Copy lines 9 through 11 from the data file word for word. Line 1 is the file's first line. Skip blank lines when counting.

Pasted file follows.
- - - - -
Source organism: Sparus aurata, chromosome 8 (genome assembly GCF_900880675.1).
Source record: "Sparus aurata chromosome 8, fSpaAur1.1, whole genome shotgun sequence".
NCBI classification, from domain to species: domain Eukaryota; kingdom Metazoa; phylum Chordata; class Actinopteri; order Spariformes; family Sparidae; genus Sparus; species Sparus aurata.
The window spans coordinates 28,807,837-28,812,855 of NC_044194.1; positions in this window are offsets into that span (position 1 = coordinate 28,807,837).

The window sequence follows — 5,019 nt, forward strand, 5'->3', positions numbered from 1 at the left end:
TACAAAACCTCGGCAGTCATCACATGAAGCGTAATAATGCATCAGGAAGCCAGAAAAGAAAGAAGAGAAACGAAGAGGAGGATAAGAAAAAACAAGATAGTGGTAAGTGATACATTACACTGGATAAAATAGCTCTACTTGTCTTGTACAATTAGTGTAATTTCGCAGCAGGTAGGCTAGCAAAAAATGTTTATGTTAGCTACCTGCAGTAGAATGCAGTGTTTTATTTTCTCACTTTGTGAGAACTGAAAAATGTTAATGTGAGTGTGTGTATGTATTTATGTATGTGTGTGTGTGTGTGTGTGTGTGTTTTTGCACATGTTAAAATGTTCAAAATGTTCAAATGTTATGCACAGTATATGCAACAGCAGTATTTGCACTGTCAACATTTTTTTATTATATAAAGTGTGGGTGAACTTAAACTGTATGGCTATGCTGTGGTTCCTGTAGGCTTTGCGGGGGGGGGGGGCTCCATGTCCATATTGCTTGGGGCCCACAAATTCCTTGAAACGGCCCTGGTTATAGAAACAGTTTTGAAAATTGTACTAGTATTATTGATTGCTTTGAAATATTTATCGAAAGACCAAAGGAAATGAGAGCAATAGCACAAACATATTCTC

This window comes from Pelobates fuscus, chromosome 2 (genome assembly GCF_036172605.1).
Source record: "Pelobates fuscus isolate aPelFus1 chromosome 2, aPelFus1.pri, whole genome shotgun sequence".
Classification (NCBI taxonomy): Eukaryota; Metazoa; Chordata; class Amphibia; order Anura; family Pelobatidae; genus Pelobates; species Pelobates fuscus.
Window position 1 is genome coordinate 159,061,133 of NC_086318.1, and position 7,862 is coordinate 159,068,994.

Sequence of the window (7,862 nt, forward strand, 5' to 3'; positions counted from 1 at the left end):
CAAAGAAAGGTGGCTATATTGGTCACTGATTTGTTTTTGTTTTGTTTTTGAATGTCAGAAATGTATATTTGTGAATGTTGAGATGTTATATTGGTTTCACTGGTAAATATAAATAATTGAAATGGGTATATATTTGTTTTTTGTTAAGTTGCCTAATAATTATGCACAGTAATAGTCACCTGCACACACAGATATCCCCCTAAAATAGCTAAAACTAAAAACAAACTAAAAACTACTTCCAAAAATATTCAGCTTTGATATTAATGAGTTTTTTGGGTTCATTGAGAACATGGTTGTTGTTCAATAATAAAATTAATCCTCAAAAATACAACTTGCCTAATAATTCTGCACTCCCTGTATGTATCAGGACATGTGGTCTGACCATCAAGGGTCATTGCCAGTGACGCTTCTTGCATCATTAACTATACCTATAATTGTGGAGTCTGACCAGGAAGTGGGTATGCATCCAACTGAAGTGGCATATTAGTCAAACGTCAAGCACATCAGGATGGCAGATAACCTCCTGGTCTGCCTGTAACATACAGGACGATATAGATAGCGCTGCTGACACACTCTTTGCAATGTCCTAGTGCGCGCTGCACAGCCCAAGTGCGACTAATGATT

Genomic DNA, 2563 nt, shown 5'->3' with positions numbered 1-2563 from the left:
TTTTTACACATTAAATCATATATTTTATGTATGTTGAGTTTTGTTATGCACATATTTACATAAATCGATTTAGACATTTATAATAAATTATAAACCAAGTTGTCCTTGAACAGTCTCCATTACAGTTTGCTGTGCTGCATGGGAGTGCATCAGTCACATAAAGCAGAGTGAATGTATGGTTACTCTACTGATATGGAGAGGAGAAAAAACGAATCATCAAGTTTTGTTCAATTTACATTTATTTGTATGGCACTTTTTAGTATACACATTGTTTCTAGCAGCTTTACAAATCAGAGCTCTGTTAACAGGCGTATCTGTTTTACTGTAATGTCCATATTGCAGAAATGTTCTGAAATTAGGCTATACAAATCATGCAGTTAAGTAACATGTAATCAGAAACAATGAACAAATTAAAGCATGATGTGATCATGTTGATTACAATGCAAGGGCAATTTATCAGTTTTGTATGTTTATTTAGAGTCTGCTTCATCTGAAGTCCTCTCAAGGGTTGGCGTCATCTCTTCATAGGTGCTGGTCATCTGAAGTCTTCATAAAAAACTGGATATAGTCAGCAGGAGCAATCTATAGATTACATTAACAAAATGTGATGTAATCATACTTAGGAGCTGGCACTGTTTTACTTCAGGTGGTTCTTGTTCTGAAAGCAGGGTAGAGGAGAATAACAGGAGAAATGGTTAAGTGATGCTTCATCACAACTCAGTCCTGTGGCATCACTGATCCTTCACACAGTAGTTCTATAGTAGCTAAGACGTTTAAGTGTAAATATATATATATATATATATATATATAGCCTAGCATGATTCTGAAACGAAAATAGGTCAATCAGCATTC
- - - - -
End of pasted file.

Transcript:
Classification (NCBI taxonomy): Eukaryota; Metazoa; Chordata; class Amphibia; order Anura; family Pelobatidae; genus Pelobates; species Pelobates fuscus.
Window position 1 is genome coordinate 159,061,133 of NC_086318.1, and position 7,862 is coordinate 159,068,994.

Sequence of the window (7,862 nt, forward strand, 5' to 3'; positions counted from 1 at the left end):